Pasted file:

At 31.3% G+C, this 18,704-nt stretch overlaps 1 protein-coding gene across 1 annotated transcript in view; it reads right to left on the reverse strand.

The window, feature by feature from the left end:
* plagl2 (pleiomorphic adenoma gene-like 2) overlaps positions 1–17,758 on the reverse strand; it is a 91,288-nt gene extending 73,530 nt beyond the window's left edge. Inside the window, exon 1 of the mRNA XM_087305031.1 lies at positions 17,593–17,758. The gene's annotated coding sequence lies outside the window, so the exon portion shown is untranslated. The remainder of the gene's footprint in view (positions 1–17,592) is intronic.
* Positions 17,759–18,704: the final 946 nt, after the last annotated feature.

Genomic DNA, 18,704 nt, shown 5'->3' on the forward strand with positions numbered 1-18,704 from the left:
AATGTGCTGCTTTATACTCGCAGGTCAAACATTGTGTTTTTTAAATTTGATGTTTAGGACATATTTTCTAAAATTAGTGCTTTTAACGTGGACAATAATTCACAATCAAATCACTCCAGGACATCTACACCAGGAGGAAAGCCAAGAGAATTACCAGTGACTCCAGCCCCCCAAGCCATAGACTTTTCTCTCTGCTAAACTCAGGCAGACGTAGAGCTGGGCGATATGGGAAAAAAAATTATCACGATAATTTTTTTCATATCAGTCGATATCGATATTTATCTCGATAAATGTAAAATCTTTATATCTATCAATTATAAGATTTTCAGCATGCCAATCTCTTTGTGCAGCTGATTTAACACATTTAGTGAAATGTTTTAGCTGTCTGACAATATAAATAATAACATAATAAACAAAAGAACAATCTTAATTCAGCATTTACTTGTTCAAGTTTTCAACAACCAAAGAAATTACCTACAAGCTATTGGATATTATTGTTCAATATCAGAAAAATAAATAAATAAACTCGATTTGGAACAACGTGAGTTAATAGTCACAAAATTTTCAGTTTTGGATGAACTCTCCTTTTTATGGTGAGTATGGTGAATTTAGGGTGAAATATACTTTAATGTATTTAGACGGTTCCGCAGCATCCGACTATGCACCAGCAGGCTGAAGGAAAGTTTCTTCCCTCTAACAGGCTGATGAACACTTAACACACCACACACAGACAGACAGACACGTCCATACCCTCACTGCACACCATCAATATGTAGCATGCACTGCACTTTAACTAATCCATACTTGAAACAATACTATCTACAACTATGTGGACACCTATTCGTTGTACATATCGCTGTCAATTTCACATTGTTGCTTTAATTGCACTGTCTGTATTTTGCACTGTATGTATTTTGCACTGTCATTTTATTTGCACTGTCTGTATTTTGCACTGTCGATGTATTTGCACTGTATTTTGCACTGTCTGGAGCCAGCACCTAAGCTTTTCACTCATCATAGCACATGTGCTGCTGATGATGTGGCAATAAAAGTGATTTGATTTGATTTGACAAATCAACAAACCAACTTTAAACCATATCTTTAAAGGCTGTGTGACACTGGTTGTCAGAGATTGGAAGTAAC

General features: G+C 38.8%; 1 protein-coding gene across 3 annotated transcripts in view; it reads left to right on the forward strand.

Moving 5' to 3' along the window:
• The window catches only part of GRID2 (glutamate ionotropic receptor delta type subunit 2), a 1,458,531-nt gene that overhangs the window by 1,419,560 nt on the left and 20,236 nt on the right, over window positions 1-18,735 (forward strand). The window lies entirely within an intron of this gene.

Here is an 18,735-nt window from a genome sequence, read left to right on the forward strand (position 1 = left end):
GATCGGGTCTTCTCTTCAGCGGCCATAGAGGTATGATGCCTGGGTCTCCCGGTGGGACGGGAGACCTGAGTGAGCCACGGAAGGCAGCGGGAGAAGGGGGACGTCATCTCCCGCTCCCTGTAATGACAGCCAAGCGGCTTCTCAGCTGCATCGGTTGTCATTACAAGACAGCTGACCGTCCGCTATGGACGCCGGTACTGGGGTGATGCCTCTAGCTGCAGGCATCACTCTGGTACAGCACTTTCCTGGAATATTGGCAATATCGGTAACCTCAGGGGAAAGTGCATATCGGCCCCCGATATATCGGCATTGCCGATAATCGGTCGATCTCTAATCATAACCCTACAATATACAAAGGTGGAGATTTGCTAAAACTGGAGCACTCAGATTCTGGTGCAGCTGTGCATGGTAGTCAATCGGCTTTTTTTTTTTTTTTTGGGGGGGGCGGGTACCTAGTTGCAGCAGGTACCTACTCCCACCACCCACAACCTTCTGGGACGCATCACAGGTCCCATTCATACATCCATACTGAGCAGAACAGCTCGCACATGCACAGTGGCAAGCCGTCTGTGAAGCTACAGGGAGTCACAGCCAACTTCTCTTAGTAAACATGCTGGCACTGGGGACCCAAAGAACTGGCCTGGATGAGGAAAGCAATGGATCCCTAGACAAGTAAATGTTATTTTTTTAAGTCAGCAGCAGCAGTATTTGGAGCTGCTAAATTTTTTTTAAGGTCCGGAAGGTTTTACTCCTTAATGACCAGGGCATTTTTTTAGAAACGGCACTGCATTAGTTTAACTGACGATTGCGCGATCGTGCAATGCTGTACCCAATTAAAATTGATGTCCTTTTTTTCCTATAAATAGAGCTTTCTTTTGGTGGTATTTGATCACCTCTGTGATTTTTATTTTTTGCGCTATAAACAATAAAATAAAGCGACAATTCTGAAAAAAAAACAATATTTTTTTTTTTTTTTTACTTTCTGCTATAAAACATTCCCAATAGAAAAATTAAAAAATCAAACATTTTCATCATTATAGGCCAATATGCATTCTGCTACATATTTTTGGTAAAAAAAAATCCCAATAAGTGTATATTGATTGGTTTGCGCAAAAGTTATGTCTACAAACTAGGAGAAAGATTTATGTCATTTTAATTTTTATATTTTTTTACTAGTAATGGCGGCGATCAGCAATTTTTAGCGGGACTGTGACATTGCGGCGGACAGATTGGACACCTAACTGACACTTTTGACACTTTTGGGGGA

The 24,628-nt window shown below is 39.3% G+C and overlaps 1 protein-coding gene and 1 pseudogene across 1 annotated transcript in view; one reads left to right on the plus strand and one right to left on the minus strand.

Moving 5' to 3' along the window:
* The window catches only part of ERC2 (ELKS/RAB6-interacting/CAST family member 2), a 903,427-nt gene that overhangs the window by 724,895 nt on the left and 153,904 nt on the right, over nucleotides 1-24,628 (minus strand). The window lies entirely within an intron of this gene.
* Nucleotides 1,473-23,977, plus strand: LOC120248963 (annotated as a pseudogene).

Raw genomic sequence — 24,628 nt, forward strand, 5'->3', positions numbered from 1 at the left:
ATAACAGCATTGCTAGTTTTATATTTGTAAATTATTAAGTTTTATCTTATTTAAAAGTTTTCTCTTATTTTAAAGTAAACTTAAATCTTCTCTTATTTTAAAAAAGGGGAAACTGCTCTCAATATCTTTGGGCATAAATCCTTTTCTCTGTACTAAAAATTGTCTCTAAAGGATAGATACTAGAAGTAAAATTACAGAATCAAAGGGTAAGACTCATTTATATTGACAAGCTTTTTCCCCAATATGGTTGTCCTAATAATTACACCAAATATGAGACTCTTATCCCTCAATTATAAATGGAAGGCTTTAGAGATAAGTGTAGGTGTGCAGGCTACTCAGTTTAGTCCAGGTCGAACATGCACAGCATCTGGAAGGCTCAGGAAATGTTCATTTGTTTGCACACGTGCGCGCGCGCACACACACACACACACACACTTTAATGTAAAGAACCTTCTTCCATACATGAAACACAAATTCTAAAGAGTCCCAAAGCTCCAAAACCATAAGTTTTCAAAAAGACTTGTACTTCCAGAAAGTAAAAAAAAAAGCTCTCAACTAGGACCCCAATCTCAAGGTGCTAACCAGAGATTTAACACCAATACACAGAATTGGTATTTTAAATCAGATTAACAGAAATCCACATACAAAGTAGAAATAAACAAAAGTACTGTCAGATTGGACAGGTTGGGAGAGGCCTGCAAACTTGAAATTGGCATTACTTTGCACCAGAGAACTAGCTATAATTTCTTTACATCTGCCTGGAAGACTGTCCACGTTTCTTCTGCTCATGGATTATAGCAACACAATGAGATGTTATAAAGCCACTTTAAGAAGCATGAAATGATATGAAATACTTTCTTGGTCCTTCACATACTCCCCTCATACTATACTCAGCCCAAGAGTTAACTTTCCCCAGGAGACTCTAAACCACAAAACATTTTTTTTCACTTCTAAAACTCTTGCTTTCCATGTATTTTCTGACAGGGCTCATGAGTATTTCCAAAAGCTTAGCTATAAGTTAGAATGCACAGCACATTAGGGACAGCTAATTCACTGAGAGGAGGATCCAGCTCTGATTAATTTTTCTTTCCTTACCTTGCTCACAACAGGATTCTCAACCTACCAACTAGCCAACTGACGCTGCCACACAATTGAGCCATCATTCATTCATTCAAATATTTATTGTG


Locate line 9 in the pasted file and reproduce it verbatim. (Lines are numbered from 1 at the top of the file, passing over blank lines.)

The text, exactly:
• The window catches only part of GRID2 (glutamate ionotropic receptor delta type subunit 2), a 1,458,531-nt gene that overhangs the window by 1,419,560 nt on the left and 20,236 nt on the right, over window positions 1-18,735 (forward strand). The window lies entirely within an intron of this gene.